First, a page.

I admit, when I saw the promo pics for Derek, specifically Karl Pilkington in that god-awful hairpiece, I thought, “Oh God, what ridiculous (ricky-diculous?) project has Ricky Gervais got going now?” I didn’t think much of it, but then it started getting rave reviews.

I’m happy to say my first impression was completely wrong. And why should I expect lowbrow, over-the-top, cheap gags from Ricky Gervais? Didn’t Andy Millman’s journey in and out of fame have heart? And Mark Bellison fabricating the afterlife at his mother’s deathbed so she could die without fear? Gervais’ writing has always had heart, but none of it as much as Derek.

Gervais calls it a sitcom, and maybe it is, but the humor is either subtle or spliced between scenes that are largely dramatic. It’s a serious look at the realities of working in an old folk’s home; how the elderly are treated by society, family, and government; treatment and popular opinion of mental handicaps; treatment of animals; and so on. Gervais’ views come on strongly, but not in an abrasive way. Some of you may have been offended by The Invention of Lying, but offense isn’t such a bad thing as long as it doesn’t turn you off to the point where you can’t see the other person’s perspective. However, Derek takes a different approach. (You’re not going to be offended by Derek unless you find writing Twat on a sea crab too rude.)  The “offense” hits you deeper because it shines a light on the things we avoid because they make us feel uncomfortable, even though we know it’s wrong to turn away. You could say it’s television’s moral judgment day. It won’t offend you: it will wake you up.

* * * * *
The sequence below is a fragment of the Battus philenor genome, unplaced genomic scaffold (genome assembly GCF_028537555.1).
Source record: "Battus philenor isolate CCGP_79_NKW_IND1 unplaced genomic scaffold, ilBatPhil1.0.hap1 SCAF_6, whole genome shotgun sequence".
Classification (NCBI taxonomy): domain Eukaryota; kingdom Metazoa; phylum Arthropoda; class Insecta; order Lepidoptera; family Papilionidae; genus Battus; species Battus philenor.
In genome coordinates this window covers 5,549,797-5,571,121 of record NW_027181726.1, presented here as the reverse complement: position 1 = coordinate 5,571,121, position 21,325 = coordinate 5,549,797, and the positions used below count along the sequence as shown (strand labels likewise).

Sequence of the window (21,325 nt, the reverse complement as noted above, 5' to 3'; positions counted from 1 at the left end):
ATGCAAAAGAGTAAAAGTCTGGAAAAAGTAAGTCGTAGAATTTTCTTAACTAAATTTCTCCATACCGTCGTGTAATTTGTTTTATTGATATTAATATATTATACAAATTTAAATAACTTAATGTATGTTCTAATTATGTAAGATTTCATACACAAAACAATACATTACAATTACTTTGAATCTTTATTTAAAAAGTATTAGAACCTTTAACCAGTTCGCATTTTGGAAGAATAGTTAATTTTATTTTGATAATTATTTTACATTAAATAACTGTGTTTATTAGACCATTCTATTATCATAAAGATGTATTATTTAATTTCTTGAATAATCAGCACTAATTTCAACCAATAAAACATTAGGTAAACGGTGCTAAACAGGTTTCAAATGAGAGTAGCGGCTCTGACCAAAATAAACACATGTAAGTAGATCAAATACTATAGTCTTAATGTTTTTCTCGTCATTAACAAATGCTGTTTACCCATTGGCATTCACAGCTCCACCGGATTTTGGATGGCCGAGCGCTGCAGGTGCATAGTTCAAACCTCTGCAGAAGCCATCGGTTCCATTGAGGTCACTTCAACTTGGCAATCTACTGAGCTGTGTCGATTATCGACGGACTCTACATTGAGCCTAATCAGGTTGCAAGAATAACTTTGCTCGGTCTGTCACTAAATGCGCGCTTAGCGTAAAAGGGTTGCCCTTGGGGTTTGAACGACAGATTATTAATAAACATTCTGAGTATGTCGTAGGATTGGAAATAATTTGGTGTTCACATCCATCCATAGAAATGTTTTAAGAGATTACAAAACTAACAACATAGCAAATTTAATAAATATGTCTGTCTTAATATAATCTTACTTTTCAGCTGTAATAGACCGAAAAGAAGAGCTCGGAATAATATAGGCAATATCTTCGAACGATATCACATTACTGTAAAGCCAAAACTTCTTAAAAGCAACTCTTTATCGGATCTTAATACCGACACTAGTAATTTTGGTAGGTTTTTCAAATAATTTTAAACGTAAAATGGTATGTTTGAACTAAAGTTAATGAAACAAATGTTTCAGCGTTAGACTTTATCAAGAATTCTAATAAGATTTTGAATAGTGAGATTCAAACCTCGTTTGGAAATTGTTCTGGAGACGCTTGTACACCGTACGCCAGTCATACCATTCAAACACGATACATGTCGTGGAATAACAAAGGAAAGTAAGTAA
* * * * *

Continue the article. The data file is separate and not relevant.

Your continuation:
Stylistically, it’s a sequel to the office because it’s another fictional documentary, but none of the characters have that David Brent level of deception and ego. You don’t have to sort through motives and subtext here.

You have to hand it to Gervais as a director, too. I can only imagine how much coaxing (and conning) he had to do to get Karl Pilkington to play his part so well. Pilkington seems a natural in the role, perhaps because it’s written for him, but I have no doubt that there was some serious directing done to get to that point. I mean, if one of your actors thinks that you’re the only director in the world who shoots a script out of sequence, you’re basically starting from square one, aren’t you?

Anyway, as someone who’s seen everything Gervais has made, I have to say I really think that it might be the best show he’s done, and it’s definitely the most important show he’s done. If you don’t believe me, at least watch The Making Of (It doesn’t really give anything away), even if you’re just watching it to see Karl Pilkington and Ricky Gervais argue about Corn Flakes.


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